“It suits him to be out in front and he’s able to keep filling up. He won a good few races two years ago from the front. He should be easy to train after today,”

Monarch retired to Beeches Stud

Imperial Monarch has been retired to stud and will stand under the Coolmore National Hunt banner at the Beeches Stud in County Waterford.

The four-year-old won the Group One Grand Prix de Paris in 2012 and finished sixth in the Dubai Gold Cup in March this year on what transpired to be his final start for Aidan O’Brien.

Imperial Monarch, a son of Galileo, will replace the recently deceased Gold Well at Beeches.

“Imperial Monarch is by the best sire in the world in Galileo and out of a Slip Anchor half-sister to Oscar so he’s got an ideal pedigree for the job. His dam, the Listed winner Ionian Sea, bred no less than 10 winners including four Group One horses,” Beeches manager Robert McCarthy told www.coolmore.com.

“Although he was somewhat overshadowed by his stablemate Camelot at Ballydoyle, he was a very talented racehorse in his own right and would have been the stable star in virtually every other yard.

“He’s a lovely horse with plenty of size and scope and a good walk.”

Hannon to hand over licence

Reigning champion Flat trainer Richard Hannon is to retire at the end of the year.

The Wiltshire-based handler, 68, will hand over the licence to his son, Richard Hannon junior, on January 1.

Speaking on his website,www.richardhannonracing.co.uk, Hannon said: “The worst-kept secret is racing is finally out - I am standing down from New Year’s Day.”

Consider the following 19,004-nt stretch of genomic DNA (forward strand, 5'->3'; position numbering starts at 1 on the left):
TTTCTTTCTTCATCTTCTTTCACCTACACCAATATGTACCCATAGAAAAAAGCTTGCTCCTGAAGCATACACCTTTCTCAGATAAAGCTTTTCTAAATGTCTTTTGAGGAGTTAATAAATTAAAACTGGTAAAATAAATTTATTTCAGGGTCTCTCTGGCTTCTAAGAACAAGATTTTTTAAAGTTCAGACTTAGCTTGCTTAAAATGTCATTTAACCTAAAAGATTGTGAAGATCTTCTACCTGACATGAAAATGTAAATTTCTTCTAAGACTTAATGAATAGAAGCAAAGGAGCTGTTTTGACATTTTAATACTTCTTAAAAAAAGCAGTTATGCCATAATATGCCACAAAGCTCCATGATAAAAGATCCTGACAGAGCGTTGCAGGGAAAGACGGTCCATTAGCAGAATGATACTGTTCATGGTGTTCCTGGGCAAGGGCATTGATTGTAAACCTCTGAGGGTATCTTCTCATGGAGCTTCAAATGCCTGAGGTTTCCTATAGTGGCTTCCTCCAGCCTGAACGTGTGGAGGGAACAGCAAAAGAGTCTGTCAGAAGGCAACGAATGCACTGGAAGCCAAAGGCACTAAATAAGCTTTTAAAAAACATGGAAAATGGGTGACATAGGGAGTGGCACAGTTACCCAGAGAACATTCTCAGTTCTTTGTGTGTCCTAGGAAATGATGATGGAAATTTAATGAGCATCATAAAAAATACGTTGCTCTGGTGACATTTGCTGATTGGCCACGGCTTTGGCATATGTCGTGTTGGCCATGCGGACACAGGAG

He added: “It was always going to happen, but Richard jnr has served his apprenticeship and you cannot keep him waiting forever. Ian Balding passed the baton to Andrew and Barry Hills did likewise to Charlie, and it is only right that Richard should now take over.

“We thought long and hard as to when to make the announcement, but I wanted to make sure all my owners knew first, especially the Queen, and now that all the yearlings are in for next season it is the appropriate moment to let everyone know.

“Inevitably, people will say that I have retired, but I will still be up and out at first lot and assisting Richard instead of him assisting me.

“It is not my style to lay in bed all morning - I love being with the horses, but these past couple of seasons I have started to wind down and go racing less.

“I will still go to Newbury and Salisbury and also Royal Ascot and Goodwood, but I am now 68 and maybe it is time that I dropped down a gear.”